• Organizing teens who are doing well to talk to other teens during the summer holidays. It was suggested that a school in each area, North, South, East and West, of New Providence could be utilized to hold the meetings
  • The Tea Party is still planned but no date has been decided as yet
  • The Crisis Centre Domestic Violence Campaign will be launched in May, when photos depicting domestic violence will be distributed at strategic points all over the island, as well as PSA’s being aired
  • In May, a workshop is to be held on the topic ‘Little Ears, Little Eyes”

A moving presentation was given by a victim of domestic violence, demonstrating how devastating such relationships can be.

Categories: News

Child Protection Month 2011

Be Alert!

  • Never leave your child alone, even in a car
  • Listen to your child when he/ she says he/she does not want to be with someone
  • Get to know your child’s friends and activities
  • Be cautious if someone is showing an excessive amount of interest in your child
  • Be aware of changes in your child’s behaviour
  • Be sure that your child’s school or nursery does not allow anyone other than yourself or someone you have identified to collect your child from school
  • Talk to your child about who to talk to or who to call if lost or separated from parent or guardian when away from home
  • ALWAYS listen to your child when he/she wants to talk to you about something and ALWAYS believe what your child is telling you

Words your child needs to hear

  • I’m so lucky to have you
  • You’re a great helper
  • I like it when you try hard
  • Let’s talk about it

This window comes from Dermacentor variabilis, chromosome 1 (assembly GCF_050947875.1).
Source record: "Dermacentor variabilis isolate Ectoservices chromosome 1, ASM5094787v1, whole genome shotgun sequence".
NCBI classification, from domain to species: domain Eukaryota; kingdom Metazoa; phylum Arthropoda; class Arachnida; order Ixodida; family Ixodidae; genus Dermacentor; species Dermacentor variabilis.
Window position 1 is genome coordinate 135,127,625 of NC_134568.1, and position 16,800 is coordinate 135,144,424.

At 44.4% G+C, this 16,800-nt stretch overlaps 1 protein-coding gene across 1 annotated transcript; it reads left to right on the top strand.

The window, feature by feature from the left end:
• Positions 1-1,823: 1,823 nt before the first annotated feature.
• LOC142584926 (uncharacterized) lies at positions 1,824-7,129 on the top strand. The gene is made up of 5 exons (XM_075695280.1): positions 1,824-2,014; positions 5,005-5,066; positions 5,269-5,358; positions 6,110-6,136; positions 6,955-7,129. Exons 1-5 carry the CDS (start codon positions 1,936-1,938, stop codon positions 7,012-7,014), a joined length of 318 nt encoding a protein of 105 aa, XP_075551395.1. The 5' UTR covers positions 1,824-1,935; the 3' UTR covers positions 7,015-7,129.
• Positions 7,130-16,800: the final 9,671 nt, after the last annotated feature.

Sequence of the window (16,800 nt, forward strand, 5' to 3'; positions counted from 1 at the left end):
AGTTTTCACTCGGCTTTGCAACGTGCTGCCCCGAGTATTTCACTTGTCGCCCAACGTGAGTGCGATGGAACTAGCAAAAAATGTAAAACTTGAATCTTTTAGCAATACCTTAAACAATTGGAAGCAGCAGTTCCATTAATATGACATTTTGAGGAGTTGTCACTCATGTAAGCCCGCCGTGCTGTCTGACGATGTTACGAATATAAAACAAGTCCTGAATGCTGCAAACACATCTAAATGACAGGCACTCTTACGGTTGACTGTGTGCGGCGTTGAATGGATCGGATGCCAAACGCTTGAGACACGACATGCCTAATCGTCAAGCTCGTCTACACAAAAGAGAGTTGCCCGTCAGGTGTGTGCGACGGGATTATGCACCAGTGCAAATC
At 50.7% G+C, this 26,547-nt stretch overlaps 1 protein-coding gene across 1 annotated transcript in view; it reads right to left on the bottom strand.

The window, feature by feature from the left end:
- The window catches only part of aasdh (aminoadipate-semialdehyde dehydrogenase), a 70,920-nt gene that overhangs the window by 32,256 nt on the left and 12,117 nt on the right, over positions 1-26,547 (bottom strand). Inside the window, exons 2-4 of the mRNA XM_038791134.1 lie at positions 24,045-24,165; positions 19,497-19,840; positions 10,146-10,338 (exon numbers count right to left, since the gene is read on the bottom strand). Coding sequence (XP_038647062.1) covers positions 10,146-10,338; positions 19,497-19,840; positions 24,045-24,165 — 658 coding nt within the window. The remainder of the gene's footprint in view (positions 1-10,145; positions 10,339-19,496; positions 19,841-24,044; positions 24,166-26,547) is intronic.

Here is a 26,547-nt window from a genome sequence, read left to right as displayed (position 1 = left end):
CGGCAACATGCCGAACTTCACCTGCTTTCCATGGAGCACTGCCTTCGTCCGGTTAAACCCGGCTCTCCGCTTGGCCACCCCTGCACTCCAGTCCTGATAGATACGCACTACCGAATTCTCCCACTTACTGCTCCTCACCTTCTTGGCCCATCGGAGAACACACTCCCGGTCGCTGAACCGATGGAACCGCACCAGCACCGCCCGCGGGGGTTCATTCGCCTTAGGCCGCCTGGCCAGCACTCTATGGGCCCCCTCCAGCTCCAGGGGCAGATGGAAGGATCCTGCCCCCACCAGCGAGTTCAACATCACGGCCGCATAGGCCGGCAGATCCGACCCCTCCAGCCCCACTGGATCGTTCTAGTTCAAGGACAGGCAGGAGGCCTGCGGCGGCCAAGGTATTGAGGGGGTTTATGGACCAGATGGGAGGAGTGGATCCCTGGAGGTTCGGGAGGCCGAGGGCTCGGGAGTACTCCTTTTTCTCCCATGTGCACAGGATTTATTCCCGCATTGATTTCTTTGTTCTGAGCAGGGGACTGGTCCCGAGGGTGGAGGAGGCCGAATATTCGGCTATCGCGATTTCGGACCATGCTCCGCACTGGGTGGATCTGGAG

• I’m sorry
  • You’re very special to me
  • Thank you for your help
  • I love you
  • You’re great!
    http://www.bahamascrisiscentre.org
Categories: News

Child Protection Month 2011

Parenting Tips

Being a parent is not easy. If you are experiencing any of the following feelings, please seek help for yourself:

  • You feel lonely and isolated with no-one to turn to
  • You feel nervous and unable to cope
  • You feel you are not a good parent
  • You are depressed
  • Your problems seem overwhelming
  • You’re afraid of what you might do to your child
  • You sometimes hurt your child
  • You are experiencing sexual feelings toward your child

Protecting your child

If you have babies or young children, do NOT leave the following lying around, in unlocked cupboards, or within reach:

  • bleach
  • kerosene
  • gasoline
  • medication/tablets
  • alcohol
  • household cleaners (detergent, disinfectant, oven-cleaners, dishwashing liquid etc.)
  • cologne
  • permanent cream (for hair)
  • furniture spray
  • bug spray
  • weed killer
  • any other substance which is not intended for consumption